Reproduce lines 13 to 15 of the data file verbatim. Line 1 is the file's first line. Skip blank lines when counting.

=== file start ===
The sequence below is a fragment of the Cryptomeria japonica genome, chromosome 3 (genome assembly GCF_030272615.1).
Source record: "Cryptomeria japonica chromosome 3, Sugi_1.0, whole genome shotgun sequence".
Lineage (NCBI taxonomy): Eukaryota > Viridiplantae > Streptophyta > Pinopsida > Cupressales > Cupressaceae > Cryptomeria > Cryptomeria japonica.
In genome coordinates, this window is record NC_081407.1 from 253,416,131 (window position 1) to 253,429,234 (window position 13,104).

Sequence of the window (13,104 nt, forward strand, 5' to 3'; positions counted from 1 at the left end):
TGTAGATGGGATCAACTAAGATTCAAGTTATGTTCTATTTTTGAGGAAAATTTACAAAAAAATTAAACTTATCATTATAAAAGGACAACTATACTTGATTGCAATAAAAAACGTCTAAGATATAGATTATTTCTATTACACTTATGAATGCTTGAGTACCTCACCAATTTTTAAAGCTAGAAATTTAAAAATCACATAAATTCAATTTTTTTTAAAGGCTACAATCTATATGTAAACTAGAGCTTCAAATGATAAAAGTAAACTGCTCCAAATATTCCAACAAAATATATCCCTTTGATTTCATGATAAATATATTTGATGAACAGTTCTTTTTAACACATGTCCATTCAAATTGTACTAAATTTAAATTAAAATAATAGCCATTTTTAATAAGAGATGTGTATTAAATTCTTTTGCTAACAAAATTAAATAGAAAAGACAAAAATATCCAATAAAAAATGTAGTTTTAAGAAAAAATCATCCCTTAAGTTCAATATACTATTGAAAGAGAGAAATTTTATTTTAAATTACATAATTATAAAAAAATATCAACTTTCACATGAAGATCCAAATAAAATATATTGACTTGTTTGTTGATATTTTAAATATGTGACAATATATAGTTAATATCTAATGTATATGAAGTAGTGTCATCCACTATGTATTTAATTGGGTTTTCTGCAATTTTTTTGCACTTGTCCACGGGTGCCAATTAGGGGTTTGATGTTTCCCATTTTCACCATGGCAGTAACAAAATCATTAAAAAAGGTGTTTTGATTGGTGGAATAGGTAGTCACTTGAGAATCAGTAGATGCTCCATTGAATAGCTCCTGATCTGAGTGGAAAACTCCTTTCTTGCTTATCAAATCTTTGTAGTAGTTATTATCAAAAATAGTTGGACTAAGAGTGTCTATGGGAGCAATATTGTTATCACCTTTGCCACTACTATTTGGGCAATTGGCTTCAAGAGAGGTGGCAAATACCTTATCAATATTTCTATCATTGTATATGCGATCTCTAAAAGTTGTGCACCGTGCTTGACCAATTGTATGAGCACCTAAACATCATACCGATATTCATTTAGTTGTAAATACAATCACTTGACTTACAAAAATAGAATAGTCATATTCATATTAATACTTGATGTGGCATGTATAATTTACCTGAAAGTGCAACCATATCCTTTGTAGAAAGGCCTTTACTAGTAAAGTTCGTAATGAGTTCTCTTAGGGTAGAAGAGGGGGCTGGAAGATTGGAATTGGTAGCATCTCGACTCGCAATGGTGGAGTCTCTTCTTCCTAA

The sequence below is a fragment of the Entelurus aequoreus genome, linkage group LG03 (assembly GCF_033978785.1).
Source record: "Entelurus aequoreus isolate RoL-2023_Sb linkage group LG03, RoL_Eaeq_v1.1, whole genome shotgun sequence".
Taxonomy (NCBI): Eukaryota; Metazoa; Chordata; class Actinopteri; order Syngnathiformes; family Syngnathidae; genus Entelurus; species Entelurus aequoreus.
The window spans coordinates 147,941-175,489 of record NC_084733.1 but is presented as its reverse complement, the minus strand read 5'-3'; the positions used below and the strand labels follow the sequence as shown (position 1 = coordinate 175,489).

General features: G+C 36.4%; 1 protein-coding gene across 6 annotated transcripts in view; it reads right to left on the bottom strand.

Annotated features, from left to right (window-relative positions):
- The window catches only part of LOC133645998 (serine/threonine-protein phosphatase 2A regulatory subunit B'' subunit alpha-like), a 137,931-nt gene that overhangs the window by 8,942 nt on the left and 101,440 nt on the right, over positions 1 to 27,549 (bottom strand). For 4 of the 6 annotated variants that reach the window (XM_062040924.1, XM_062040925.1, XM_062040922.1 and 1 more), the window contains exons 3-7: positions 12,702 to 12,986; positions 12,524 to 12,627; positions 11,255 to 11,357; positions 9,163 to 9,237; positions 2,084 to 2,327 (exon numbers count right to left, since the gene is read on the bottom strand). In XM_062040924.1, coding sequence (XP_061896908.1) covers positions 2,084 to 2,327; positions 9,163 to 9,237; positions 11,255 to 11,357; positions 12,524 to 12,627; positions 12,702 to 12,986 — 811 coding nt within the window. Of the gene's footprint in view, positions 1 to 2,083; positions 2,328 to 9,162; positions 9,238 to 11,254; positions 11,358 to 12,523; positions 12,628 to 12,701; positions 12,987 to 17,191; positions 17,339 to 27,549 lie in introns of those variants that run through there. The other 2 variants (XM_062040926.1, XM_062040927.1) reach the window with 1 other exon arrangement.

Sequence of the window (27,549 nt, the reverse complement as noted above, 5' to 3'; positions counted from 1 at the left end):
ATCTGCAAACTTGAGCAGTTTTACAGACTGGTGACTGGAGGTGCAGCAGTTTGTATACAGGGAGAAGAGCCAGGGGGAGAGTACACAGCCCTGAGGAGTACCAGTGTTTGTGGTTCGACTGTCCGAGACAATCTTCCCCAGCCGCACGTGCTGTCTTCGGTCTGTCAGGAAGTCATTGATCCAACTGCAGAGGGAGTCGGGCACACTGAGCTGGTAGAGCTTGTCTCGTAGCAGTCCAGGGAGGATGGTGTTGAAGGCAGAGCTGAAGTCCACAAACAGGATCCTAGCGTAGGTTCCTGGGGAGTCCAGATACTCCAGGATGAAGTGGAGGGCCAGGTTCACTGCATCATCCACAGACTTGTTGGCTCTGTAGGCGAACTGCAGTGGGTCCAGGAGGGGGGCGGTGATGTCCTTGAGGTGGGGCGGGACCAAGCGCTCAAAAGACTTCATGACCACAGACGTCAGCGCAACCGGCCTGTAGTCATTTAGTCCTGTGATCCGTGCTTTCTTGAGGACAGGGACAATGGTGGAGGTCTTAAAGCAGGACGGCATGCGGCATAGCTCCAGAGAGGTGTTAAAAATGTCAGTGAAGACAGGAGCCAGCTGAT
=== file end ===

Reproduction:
- The window catches only part of LOC133645998 (serine/threonine-protein phosphatase 2A regulatory subunit B'' subunit alpha-like), a 137,931-nt gene that overhangs the window by 8,942 nt on the left and 101,440 nt on the right, over positions 1 to 27,549 (bottom strand). For 4 of the 6 annotated variants that reach the window (XM_062040924.1, XM_062040925.1, XM_062040922.1 and 1 more), the window contains exons 3-7: positions 12,702 to 12,986; positions 12,524 to 12,627; positions 11,255 to 11,357; positions 9,163 to 9,237; positions 2,084 to 2,327 (exon numbers count right to left, since the gene is read on the bottom strand). In XM_062040924.1, coding sequence (XP_061896908.1) covers positions 2,084 to 2,327; positions 9,163 to 9,237; positions 11,255 to 11,357; positions 12,524 to 12,627; positions 12,702 to 12,986 — 811 coding nt within the window. Of the gene's footprint in view, positions 1 to 2,083; positions 2,328 to 9,162; positions 9,238 to 11,254; positions 11,358 to 12,523; positions 12,628 to 12,701; positions 12,987 to 17,191; positions 17,339 to 27,549 lie in introns of those variants that run through there. The other 2 variants (XM_062040926.1, XM_062040927.1) reach the window with 1 other exon arrangement.

Sequence of the window (27,549 nt, the reverse complement as noted above, 5' to 3'; positions counted from 1 at the left end):
ATCTGCAAACTTGAGCAGTTTTACAGACTGGTGACTGGAGGTGCAGCAGTTTGTATACAGGGAGAAGAGCCAGGGGGAGAGTACACAGCCCTGAGGAGTACCAGTGTTTGTGGTTCGACTGTCCGAGACAATCTTCCCCAGCCGCACGTGCTGTCTTCGGTCTGTCAGGAAGTCATTGATCCAACTGCAGAGGGAGTCGGGCACACTGAGCTGGTAGAGCTTGTCTCGTAGCAGTCCAGGGAGGATGGTGTTGAAGGCAGAGCTGAAGTCCACAAACAGGATCCTAGCGTAGGTTCCTGGGGAGTCCAGATACTCCAGGATGAAGTGGAGGGCCAGGTTCACTGCATCATCCACAGACTTGTTGGCTCTGTAGGCGAACTGCAGTGGGTCCAGGAGGGGGGCGGTGATGTCCTTGAGGTGGGGCGGGACCAAGCGCTCAAAAGACTTCATGACCACAGACGTCAGCGCAACCGGCCTGTAGTCATTTAGTCCTGTGATCCGTGCTTTCTTGAGGACAGGGACAATGGTGGAGGTCTTAAAGCAGGACGGCATGCGGCATAGCTCCAGAGAGGTGTTAAAAATGTCAGTGAAGACAGGAGCCAGCTGAT